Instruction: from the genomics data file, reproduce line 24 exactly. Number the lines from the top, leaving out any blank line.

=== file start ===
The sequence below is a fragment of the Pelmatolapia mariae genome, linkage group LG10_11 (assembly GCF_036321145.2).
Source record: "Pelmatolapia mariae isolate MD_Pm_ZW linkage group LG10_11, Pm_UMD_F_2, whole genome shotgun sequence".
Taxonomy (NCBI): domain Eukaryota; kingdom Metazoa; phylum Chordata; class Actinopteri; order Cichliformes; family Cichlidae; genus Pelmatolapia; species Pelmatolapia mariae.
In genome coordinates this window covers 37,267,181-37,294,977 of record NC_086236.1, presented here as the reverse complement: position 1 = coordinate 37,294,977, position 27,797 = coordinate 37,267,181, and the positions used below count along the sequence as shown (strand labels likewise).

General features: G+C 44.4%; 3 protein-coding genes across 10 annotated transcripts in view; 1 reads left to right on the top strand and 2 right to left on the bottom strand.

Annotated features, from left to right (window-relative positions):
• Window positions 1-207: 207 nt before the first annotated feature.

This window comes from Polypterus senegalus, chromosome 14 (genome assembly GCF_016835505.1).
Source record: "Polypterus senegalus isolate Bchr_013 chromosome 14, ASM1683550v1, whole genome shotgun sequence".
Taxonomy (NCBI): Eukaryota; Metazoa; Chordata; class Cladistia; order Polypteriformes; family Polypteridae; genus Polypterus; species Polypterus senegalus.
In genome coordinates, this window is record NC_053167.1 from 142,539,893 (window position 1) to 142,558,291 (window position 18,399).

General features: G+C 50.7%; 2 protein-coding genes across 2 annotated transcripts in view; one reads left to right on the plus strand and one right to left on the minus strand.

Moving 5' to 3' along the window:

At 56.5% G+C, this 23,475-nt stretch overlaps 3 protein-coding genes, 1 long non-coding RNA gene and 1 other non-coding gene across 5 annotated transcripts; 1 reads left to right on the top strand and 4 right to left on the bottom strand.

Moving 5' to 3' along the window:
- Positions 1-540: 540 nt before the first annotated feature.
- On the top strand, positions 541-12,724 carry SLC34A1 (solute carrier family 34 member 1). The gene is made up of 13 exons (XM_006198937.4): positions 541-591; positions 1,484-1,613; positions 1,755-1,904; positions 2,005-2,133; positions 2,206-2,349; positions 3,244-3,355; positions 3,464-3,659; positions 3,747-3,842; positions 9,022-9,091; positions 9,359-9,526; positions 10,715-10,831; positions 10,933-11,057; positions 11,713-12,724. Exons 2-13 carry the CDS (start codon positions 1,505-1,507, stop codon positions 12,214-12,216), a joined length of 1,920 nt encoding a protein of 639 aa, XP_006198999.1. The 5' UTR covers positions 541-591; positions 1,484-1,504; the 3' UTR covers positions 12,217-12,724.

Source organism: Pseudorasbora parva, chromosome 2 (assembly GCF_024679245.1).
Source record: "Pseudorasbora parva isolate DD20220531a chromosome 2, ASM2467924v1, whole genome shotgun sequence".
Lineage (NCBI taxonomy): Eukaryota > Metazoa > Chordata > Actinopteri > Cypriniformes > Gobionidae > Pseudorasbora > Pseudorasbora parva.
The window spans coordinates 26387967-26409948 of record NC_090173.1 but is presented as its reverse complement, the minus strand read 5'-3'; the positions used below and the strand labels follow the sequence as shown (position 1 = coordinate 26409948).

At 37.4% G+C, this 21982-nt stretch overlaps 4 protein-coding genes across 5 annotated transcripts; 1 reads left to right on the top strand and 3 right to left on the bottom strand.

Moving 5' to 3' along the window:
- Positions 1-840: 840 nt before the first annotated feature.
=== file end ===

- Positions 1-840: 840 nt before the first annotated feature.